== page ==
Either way, buy your ingredients the same day you’re going to cook—freshness hides a lot of sins, and it’s hard to mess up flavor combinations if everything is in-season and comes from the same produce department.
Step 1: Preparation
- Cut up your vegetables to double-bite size chunks
- Spice your protein, and if necessary, cut into double-bite size chunks
Begin by cutting up your vegetables. Don’t go nuts; we’ll want to keep fairly large chunks of vegetable in the pan during the cooking process, as it helps maintain moisture and flavor. Aim for double-bite size chunks, requiring your diner to use a fork and knife once the dish is plated. Once you’re done cutting, put the veggies aside.
Next, take your uncooked meat out of the package and sprinkle it with spices. I almost always use chicken tenderloin, covering it with a liberal helping of pepper and paprika. The spices form a beautiful, golden crust once the meat begins cooking, and they add a ton of flavor (and a bit of heat) to the dish.
In lieu of pepper, you can use nearly any combination of the spices listed above. The first time you try any combination, go easy, limiting the application of spices you haven’t used before. Subtlety is never a bad idea, and you can always increase your quantities the next time you cook.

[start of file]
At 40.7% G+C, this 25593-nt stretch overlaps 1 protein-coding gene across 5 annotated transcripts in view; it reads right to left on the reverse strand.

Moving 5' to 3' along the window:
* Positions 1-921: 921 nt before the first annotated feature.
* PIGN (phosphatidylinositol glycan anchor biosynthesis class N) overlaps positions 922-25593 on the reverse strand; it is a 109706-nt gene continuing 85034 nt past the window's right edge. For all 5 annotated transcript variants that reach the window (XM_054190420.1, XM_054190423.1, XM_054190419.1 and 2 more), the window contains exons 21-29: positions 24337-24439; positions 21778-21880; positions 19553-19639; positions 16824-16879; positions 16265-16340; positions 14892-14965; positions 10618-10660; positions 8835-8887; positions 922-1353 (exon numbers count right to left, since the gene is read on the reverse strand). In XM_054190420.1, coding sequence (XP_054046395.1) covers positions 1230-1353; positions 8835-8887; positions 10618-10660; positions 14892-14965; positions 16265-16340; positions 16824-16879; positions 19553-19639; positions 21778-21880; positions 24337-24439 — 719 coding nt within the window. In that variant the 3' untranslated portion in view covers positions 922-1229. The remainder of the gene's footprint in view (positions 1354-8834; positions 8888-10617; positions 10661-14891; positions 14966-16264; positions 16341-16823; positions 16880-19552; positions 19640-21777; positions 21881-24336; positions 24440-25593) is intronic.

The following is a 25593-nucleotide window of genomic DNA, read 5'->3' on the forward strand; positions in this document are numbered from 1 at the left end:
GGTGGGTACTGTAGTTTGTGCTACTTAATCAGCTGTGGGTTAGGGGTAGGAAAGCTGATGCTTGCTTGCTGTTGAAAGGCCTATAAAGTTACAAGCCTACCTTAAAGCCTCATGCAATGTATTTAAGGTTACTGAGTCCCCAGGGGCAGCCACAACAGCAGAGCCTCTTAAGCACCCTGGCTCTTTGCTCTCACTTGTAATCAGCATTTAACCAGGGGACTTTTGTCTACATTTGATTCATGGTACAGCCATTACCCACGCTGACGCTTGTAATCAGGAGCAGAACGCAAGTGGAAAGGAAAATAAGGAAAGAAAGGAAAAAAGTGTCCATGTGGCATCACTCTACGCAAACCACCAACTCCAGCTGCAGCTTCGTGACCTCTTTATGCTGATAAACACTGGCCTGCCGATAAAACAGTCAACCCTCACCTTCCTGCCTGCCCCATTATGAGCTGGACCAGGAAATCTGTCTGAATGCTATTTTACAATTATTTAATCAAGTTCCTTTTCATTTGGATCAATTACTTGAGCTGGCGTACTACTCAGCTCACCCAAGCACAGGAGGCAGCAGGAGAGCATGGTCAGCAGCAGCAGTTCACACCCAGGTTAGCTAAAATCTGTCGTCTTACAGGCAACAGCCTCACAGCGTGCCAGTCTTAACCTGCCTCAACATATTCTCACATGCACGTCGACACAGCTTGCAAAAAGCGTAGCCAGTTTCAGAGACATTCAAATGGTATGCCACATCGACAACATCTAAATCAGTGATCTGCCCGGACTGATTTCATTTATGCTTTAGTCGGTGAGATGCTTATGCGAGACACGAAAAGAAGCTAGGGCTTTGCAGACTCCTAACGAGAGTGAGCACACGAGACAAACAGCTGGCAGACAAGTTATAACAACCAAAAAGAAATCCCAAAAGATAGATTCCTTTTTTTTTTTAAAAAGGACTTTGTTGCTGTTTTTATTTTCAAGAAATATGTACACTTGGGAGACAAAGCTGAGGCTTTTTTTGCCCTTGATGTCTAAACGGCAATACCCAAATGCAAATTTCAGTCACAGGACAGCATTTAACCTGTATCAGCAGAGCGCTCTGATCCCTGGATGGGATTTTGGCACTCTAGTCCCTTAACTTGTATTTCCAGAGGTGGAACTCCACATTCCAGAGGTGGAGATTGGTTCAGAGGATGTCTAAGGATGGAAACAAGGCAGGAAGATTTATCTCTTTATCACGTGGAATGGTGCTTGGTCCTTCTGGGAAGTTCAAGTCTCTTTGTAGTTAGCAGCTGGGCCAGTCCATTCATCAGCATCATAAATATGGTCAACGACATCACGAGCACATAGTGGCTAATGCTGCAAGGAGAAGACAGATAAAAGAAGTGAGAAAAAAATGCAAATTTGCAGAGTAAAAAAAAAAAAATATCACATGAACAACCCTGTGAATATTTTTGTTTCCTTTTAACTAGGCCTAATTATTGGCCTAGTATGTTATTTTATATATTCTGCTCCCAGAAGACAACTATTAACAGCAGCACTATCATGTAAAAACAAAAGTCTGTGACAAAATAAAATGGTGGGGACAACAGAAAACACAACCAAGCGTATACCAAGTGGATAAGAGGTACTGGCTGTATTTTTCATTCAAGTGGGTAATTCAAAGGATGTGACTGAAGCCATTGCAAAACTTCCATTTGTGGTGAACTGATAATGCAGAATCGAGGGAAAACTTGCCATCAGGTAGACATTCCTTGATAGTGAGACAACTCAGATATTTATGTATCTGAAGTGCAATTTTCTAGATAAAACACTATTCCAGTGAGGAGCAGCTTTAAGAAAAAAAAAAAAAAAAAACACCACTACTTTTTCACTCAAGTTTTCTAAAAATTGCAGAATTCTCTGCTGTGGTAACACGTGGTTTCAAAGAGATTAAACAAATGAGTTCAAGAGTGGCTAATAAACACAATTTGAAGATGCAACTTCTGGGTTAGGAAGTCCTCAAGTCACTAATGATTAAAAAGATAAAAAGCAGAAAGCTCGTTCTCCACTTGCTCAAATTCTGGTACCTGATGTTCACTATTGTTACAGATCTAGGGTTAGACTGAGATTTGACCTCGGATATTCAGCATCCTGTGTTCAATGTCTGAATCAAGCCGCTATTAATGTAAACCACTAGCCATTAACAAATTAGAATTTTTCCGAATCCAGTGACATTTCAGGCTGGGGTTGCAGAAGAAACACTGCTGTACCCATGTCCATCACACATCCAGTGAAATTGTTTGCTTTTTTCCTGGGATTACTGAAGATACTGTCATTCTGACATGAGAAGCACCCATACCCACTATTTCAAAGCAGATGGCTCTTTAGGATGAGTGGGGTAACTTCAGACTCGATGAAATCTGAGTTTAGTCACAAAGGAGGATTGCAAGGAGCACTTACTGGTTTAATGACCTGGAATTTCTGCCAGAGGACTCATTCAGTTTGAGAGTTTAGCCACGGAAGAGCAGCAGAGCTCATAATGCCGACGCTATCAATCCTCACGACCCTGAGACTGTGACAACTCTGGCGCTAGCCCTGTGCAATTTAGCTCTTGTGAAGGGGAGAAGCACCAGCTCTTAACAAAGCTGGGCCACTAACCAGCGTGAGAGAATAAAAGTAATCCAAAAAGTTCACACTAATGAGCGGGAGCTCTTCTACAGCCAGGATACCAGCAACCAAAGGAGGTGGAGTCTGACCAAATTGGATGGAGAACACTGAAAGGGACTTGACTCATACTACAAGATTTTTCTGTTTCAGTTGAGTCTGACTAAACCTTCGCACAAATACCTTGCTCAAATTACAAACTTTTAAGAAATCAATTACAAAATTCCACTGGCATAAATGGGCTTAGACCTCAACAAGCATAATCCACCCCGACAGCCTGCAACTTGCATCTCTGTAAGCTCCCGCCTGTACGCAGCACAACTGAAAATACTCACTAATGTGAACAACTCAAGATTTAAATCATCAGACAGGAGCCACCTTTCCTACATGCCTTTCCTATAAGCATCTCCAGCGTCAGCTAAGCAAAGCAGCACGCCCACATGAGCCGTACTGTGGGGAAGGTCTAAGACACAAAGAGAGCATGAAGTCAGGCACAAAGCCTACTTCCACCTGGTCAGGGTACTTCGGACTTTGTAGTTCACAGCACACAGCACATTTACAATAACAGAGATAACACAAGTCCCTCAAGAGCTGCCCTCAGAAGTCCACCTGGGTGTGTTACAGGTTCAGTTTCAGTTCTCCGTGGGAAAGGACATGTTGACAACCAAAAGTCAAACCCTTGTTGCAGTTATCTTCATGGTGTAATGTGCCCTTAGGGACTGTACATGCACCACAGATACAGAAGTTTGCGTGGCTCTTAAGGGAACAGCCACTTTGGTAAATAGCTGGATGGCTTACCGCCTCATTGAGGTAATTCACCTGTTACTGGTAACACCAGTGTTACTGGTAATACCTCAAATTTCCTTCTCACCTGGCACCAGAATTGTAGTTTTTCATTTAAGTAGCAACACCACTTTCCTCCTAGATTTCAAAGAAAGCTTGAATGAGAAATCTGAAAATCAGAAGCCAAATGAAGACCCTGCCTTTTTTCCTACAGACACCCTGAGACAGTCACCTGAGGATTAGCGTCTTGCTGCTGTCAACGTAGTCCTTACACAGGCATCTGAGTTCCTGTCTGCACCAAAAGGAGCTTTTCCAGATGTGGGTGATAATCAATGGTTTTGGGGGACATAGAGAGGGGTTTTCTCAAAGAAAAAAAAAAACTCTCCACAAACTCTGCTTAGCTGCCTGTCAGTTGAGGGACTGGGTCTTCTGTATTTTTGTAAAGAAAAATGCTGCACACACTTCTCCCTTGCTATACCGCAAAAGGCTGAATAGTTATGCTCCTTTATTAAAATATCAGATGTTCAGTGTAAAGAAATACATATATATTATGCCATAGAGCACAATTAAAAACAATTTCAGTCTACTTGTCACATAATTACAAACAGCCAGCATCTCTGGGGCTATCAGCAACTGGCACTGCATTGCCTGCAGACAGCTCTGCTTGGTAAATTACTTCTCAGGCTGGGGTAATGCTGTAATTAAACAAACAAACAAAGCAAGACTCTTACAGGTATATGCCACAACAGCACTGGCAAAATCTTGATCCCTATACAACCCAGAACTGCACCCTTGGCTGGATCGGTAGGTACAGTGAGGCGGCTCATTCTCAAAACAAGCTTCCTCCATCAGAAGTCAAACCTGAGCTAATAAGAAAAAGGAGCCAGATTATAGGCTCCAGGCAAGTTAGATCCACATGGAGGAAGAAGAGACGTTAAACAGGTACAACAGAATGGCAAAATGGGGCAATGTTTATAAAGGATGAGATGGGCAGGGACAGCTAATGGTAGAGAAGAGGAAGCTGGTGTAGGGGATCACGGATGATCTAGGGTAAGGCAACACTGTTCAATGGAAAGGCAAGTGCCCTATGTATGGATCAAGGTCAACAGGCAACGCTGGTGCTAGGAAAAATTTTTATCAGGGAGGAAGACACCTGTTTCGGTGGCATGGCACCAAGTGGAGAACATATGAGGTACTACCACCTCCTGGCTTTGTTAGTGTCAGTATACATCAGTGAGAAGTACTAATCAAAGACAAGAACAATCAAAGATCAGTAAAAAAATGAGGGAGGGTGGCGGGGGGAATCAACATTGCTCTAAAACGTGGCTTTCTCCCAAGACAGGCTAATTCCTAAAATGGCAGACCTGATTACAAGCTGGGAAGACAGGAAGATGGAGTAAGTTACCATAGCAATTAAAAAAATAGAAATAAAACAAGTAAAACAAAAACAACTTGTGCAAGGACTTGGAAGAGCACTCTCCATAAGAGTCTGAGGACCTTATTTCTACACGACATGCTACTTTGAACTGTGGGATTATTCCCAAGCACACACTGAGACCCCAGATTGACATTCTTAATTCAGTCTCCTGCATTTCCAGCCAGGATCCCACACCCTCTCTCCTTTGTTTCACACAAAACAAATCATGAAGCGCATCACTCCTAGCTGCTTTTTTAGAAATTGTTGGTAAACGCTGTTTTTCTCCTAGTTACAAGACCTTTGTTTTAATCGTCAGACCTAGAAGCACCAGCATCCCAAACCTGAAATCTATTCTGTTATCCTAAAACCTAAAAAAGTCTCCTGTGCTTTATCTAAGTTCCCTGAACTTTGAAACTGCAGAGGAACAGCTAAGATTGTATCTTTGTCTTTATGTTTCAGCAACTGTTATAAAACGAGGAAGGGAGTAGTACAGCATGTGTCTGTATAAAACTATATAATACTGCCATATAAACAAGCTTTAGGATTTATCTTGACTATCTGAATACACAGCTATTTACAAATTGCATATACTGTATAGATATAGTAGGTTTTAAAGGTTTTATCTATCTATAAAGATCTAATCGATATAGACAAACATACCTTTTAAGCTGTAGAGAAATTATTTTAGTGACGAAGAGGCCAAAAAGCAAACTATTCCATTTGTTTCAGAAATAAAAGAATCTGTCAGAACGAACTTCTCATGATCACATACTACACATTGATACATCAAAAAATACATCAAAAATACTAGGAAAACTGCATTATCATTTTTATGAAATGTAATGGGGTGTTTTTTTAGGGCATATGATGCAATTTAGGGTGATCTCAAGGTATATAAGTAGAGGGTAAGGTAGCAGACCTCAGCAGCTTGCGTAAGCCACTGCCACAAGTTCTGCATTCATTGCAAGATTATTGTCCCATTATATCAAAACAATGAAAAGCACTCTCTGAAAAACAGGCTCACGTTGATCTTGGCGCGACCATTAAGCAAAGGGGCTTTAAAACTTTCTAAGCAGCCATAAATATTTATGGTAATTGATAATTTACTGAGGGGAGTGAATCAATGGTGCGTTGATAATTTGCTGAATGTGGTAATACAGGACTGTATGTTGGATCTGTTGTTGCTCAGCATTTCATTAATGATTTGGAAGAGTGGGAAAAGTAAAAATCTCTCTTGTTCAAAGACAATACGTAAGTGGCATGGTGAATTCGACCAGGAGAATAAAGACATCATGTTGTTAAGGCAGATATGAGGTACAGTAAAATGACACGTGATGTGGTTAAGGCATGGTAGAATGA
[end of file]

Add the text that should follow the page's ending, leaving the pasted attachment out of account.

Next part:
If you’ve selected a large cut of meat, cut it into double-bite size chunks (just like the vegetables). We’ll want the protein to cook quickly, so we’ll want to present a lot of surface area to the pan.
Step 2: Execution
- Skillet on medium-high heat, oil “popping”
- Fry meat for two to three minutes, spice side down
- Add additional spice and flip meat, frying for sixty additional seconds
- Lower skillet to medium heat, cover meat with vegetables
- Cook three to four minutes and flip
- Cook two additional minutes and flip
- Cook two more minutes
- Do your side preparation during the cooking intervals, cutting fruit and cleaning
- Plate Dinner, keeping one serving aside for breakfast
We’re going to start hot. Put your skillet over medium-high heat, add oil, and get it popping. If the oil starts smoking, back off the heat a little bit.